[OT] Friendly warning - BACK UP TODAY!

Discussion in 'C Programming' started by Richard Heathfield, Aug 11, 2006.

  1. Richard Heathfield

    jmcgill Guest

    The stuff I'd go to jail, into debt, or get fired for losing, easily
    fits on the smallest of media.

    The stuff I get paid to create, resides on carefully managed storage
    devices which are backed up in a fully accountable fashion, by people
    who get paid to do that.

    My personal stuff, I manage to not get myself in a situation that I
    could not duplicate. There is relatively little data that must be cared
    for to any special degree. I do make an effort to avoid software that
    is tied to a specific piece of hardware, or which must be
    "authenticated" with a finite authentication resource, largely for this
    reason.

    A fire or a flood destroying any of my computers (both of which I have
    experienced), or the airport security breaking my notebook (happened in
    Oakland), simply does not concern me beyond the credit card damage
    involved in replacing the hardware.

    Now, a major fire or quake or similar disaster at my office, would be
    annoying, but then, we put a really large amount of money into ensuring
    that such a disaster is recoverable. As for less-disastrous recovery,
    we routinely request, and receive, snapshots of various things.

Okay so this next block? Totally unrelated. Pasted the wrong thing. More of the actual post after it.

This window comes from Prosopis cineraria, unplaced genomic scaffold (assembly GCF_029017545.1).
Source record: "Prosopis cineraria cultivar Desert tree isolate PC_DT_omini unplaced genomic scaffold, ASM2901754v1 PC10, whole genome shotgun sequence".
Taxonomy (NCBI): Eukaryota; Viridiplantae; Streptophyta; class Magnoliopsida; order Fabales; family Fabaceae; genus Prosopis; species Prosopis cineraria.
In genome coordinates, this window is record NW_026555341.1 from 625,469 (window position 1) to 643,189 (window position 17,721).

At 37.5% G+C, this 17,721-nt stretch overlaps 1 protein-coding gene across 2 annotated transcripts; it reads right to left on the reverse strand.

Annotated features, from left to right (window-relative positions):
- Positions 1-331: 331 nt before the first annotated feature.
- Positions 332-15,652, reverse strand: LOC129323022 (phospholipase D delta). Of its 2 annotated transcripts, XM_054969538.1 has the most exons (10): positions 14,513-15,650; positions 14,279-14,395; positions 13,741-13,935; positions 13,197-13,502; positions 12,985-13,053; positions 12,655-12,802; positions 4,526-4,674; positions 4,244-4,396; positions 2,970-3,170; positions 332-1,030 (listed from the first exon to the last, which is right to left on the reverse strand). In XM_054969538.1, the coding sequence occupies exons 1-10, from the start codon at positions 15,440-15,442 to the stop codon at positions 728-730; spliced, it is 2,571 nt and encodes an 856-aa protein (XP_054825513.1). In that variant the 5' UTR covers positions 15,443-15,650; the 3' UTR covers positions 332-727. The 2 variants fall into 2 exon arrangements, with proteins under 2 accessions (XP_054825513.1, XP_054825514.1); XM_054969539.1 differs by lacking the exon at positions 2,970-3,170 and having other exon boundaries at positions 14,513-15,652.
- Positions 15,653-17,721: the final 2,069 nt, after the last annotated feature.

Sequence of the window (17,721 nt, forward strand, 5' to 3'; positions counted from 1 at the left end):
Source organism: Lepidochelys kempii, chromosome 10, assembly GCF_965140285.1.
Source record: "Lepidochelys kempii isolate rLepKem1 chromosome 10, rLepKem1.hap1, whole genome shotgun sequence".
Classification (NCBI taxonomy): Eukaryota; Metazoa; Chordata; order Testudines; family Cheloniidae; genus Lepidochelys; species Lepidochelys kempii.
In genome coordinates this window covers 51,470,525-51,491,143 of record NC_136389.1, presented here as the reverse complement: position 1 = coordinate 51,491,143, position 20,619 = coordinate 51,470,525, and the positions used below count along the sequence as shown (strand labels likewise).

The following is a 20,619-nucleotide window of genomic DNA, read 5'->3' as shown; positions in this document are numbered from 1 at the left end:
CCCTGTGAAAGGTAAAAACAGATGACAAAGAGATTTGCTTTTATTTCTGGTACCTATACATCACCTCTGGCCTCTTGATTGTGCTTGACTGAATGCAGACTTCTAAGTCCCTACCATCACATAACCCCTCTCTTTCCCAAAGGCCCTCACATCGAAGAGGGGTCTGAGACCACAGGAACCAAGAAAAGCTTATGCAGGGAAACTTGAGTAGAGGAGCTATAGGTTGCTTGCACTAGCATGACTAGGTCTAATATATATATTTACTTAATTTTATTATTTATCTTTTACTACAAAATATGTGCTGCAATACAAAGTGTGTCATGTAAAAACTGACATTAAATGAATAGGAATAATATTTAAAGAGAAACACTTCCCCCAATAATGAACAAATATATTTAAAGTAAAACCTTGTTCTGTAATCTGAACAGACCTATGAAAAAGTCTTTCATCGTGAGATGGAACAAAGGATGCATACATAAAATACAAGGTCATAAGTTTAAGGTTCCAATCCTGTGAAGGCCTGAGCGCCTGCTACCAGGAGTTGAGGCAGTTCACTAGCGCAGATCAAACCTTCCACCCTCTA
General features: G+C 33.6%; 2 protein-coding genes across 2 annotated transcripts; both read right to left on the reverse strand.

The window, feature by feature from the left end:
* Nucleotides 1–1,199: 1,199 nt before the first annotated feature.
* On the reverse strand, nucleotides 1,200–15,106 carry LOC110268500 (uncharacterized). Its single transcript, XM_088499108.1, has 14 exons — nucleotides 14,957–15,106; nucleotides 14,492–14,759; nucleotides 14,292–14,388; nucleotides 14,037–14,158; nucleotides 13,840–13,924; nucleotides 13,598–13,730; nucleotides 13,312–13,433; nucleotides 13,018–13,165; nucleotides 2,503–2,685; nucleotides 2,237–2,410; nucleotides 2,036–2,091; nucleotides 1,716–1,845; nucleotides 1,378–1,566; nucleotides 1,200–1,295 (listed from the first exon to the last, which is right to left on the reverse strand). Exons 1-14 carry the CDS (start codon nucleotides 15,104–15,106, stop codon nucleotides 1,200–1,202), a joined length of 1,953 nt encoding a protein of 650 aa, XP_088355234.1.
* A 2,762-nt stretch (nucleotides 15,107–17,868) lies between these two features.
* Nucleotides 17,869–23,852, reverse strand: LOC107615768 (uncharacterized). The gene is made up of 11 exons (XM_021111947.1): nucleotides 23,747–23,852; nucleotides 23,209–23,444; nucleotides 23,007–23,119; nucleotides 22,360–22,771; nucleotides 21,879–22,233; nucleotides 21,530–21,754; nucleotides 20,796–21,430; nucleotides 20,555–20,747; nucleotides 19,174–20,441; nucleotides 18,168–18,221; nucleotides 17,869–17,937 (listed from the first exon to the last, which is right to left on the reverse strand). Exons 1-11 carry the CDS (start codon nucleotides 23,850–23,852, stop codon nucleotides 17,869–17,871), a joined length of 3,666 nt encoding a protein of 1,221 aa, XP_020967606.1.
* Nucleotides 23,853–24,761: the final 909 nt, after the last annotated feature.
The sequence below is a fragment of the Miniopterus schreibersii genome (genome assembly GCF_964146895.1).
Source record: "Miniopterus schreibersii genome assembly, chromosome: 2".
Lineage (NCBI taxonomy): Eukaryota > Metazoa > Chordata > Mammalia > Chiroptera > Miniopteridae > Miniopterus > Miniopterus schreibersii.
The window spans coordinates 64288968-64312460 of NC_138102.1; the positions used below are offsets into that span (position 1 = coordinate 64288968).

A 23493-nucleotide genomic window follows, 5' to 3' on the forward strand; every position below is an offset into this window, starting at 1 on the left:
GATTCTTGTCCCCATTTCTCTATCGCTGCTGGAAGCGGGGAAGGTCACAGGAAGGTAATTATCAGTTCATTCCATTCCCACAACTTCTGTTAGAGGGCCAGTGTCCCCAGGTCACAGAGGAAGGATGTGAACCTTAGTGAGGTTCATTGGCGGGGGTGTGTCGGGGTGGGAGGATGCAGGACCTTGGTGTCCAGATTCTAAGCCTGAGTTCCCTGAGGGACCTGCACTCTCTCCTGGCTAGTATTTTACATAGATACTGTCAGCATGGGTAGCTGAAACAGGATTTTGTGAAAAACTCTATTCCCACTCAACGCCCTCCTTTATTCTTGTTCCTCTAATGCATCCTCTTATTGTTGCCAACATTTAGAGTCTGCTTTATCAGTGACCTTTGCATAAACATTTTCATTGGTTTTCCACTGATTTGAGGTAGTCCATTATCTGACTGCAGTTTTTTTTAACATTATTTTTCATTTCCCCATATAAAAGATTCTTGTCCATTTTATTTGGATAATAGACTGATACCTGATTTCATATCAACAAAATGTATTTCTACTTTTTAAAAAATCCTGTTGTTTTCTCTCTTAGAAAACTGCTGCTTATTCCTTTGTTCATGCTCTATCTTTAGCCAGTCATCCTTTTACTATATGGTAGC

My point is, most people have one or two levels of things they really
    should backup, and they should not allow the daunting task of backing up
    hundreds of gigabytes of garbage, or readily replaceable data, to
    dissuade them from backing up the couple hundred kilobytes or the couple
    megabytes that would really be a problem if lost. But I see people in
    this situation all the time. Practically everyone I have ever heard
    bring up the whole question of "backup", seems to have been of the
    opinion that if it is difficult or expensive to backup *everything*,
    then *nothing* gets saved.

    I usually point out that every document they have ever written in their
    entire life would probably fit on much less than a CDR. The works of
    Shakespeare fits in 5 Megs, for crying in a bucket.

    But people will fail to backup their business records because they
    cannot also backup their Spongebob Squarepants collection?
     
    jmcgill, Aug 11, 2006
    #21
    1. Advertisements

  2. Richard Heathfield

    websnarf Guest

    That's why he said he uses CVS too.
     
    websnarf, Aug 12, 2006
    #22
    1. Advertisements

  3. Oh, yes. I've more than once seen development systems fail and be
    diagnosed as component damage through overheating. S/W dev (or whoever)
    says "I can't understand that - I had the case covers off and was
    blasting it with a huge fan". Airflow and cooling engineers respond
    with "Well what the Hell do you expect to happen if you take the covers
    off and blast it with a huge fan?".

    A professionally designed *system* (as opposed to group of components)
    whose insides have only ever been twiddled with in ways approved by the
    manufacturer should do better in the heat with all its covers on (as
    long as it's within the supported ambient temperature and humidity
    ranges). If it doesn't, you've got a badly designed system.

    A "white box" created by an integrator taking a random case and
    sticking things in it, or a "professional" box with unofficial mods